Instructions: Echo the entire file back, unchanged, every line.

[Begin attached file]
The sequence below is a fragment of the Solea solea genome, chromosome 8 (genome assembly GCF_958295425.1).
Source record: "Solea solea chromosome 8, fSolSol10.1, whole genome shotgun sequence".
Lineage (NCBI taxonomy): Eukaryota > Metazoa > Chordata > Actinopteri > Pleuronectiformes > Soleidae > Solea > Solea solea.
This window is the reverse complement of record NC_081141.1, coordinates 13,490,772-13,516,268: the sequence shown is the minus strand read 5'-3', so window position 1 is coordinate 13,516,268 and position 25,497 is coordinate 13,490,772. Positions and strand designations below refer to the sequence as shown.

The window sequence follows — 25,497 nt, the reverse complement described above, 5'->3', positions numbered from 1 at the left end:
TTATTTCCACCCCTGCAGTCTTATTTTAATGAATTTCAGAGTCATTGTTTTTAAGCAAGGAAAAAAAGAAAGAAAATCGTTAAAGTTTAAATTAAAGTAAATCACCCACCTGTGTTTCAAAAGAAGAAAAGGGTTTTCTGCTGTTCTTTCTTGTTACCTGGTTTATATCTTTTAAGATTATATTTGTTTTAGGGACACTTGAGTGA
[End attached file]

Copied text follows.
The sequence below is a fragment of the Solea solea genome, chromosome 8 (genome assembly GCF_958295425.1).
Source record: "Solea solea chromosome 8, fSolSol10.1, whole genome shotgun sequence".
Lineage (NCBI taxonomy): Eukaryota > Metazoa > Chordata > Actinopteri > Pleuronectiformes > Soleidae > Solea > Solea solea.
This window is the reverse complement of record NC_081141.1, coordinates 13,490,772-13,516,268: the sequence shown is the minus strand read 5'-3', so window position 1 is coordinate 13,516,268 and position 25,497 is coordinate 13,490,772. Positions and strand designations below refer to the sequence as shown.

The window sequence follows — 25,497 nt, the reverse complement described above, 5'->3', positions numbered from 1 at the left end:
TTATTTCCACCCCTGCAGTCTTATTTTAATGAATTTCAGAGTCATTGTTTTTAAGCAAGGAAAAAAAGAAAGAAAATCGTTAAAGTTTAAATTAAAGTAAATCACCCACCTGTGTTTCAAAAGAAGAAAAGGGTTTTCTGCTGTTCTTTCTTGTTACCTGGTTTATATCTTTTAAGATTATATTTGTTTTAGGGACACTTGAGTGA